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About G-son

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  1. Allrighty! A 3/4" sch 40 pipe has an actual internal diameter of 0.824". that converts to 20,9296mm, I'll round it off to 20,9. A 20,9mm diameter hole has the area pi * 10,45 ^2 = 343mm2 300cu/i is 4,916l 350cu/i is 5,755l 343/4,916 = 69,8 343/5,755 = 59,6 So, we want a mixing tube diameter that gives us roughly 60-70 mm2 of hole for every liter of forge volume. For 1l: 2√(60/pi)= 8,74 2√(70/pi)= 9,44 For 2l: 2√(120/pi)= 12,36 2√(140/pi)= 13,35 Forge volume per burner vs. mixing tube internal diameter (actual diameter, not advertised sizes!) 1l: 8,7 - 9,4mm 2l: 12,4 - 13,4mm 3l: 15,1 - 16,4mm 4l: 17,5 - 18,9mm 5l: 19,5 - 21,1mm 6l: 21,4 - 23,1mm 7l: 23,1 - 25,0mm And so on.
  2. Yeah, right... I looked here because this seemed like the most logical place to have that info, but no luck. I know the info is out there, hiding in plain sight somewhere in the burners 101/forges 101 threads, but those have a combined length of 113 pages and 25 posts per page. Someone who knows what they're talking about would probably be done long before I've had time to plow through these threads from start to finish yet another time. (I really need to copy & save all the juicy parts when I find them to make the info easier to find again, I can't remember it all. )
  3. G-son

    Burners 101

    There are several types of low silver content solder (or "solder"). There's the tin with a few percent silver in, that's a soft solder with a relatively low melting point and somewhat limited strength - higher temp than lead/tin, but still low temperature in the world of melting metals. There is also the phosphor-copper brazing rods for brazing copper pipes in plumbing, the phosphor content makes it "self-fluxing" on copper. Sometimes used w/o silver, sometimes a few percent silver is added to make it flow better into the joints.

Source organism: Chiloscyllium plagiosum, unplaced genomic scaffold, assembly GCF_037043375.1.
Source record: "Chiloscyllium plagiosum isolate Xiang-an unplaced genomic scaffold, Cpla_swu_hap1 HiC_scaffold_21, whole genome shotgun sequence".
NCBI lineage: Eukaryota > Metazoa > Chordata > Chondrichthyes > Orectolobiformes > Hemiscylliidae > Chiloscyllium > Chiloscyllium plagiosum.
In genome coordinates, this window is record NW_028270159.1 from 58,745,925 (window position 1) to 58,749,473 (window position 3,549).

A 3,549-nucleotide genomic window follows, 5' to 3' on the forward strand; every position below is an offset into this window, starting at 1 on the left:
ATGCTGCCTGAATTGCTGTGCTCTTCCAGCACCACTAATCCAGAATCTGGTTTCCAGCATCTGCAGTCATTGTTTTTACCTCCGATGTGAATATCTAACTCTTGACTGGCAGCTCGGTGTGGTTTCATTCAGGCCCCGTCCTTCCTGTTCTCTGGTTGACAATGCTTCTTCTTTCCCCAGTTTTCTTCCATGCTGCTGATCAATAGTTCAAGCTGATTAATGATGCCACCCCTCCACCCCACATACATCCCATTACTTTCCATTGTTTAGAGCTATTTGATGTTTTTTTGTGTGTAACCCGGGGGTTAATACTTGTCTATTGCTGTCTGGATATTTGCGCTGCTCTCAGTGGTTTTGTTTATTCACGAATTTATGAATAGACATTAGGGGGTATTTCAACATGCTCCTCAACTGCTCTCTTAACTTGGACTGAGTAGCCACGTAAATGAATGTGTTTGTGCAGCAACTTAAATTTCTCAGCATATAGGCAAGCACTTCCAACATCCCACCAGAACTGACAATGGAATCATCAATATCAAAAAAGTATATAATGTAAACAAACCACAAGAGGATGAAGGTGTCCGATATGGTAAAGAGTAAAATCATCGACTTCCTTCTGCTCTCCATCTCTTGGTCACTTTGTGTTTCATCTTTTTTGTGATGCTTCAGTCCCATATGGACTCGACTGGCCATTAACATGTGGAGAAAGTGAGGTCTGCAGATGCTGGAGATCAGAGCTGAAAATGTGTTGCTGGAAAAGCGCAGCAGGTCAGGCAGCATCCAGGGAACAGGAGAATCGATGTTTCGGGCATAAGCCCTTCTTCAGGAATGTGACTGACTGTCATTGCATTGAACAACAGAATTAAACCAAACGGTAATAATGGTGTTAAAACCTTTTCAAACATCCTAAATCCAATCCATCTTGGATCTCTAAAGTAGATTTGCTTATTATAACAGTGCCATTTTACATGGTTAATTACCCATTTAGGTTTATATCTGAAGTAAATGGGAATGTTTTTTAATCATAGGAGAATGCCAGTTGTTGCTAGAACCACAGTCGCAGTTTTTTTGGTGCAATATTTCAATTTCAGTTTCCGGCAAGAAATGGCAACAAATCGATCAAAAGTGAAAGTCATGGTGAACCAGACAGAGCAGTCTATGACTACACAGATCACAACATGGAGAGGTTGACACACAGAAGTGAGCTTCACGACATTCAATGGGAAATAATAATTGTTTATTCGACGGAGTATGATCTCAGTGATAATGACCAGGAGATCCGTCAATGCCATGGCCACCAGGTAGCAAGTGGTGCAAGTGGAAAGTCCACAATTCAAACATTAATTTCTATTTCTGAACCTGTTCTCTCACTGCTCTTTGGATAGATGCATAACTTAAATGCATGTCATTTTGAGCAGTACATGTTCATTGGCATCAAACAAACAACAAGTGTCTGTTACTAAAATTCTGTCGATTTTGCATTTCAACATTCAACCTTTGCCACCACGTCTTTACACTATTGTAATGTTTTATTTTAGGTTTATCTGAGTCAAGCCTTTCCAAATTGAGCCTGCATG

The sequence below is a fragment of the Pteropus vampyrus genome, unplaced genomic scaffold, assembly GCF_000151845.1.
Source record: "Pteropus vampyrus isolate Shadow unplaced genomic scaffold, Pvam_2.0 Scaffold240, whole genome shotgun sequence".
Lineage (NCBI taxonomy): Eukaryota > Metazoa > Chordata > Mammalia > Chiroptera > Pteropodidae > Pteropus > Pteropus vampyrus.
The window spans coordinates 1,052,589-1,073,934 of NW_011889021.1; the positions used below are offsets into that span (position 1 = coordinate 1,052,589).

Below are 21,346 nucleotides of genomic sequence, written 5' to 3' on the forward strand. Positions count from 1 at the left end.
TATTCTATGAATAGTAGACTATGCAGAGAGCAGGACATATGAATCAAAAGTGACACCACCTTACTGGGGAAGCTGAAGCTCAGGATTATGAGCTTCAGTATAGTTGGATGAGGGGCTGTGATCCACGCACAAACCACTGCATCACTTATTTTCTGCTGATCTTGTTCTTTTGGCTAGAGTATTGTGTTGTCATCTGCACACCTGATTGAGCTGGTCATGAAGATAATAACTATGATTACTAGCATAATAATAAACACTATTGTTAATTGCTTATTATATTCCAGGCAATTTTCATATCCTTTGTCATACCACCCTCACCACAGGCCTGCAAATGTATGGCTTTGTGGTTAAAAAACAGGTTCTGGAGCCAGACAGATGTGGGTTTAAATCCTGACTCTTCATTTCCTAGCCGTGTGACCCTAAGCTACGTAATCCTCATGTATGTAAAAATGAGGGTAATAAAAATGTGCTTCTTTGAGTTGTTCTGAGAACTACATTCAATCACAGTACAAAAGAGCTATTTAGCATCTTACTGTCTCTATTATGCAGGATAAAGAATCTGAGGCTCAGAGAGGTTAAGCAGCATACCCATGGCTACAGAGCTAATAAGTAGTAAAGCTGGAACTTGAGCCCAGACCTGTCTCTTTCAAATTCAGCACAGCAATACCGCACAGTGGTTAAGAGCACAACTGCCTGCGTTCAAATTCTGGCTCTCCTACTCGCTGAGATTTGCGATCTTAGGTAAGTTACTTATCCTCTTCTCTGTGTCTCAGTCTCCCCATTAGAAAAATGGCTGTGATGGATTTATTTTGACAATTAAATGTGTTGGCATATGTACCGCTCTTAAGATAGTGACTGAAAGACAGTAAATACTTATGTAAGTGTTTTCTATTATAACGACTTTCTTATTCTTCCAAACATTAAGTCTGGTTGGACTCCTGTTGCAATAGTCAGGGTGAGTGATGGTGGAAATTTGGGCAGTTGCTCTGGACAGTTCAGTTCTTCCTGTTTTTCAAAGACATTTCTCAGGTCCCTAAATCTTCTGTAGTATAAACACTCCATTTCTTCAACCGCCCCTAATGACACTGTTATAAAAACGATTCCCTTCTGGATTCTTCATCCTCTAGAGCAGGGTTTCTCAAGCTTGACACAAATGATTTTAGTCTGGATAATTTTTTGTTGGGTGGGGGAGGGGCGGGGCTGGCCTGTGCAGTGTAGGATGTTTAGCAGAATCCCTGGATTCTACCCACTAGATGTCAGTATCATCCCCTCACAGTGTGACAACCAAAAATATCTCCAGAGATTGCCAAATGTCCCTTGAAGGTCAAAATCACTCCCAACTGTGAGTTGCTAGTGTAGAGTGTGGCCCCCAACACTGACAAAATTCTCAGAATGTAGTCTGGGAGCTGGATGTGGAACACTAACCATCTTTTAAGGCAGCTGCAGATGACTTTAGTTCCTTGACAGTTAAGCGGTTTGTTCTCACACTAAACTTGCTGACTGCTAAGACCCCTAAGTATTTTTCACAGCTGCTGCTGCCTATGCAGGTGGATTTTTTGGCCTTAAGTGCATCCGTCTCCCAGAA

4. G-son

    Burners 101

    I agree. Brazing gives so many possibilities, and particularly silver brazing (incorrectly a.k.a. silver soldering) is great. Anyone with a descent size hand held propane burner can silver braze things of limited size using high silver content brazing rods, bronze brazing has similarities and the lower price is nice, but the higher working temperature requires a bigger torch that can bring the metal up to more like orange heat. Still easily done with most DIY torches discussed in this part of IFI, but hard to do with the small store bought hand held torches. This burner was built almost exclusively by silver brazing (the mig tip was soft soldered in place, for easier removal if needed, everything else is 40% silver brazing rod). Not a pretty build, but most of it came out of a scrapheap...
  5. Take a look at shipping containers. Four walls and a roof, sturdy construction, if you have lots of rain in your area you may want to add a sloped roof on top, nothing fancy needed. Also, once you don't need it anymore you can sell it, or move it if you need to.
  6. Aluminum or even plastic tubing may be an option for long, light weight handles. Not very forging related, but sometimes you just need the best solution for the problem at hand.
  7. Are you sure the jaw moves freely? Disassembly, cleaning and a little fresh grease can work wonders for things that are supposed to move but don't want to.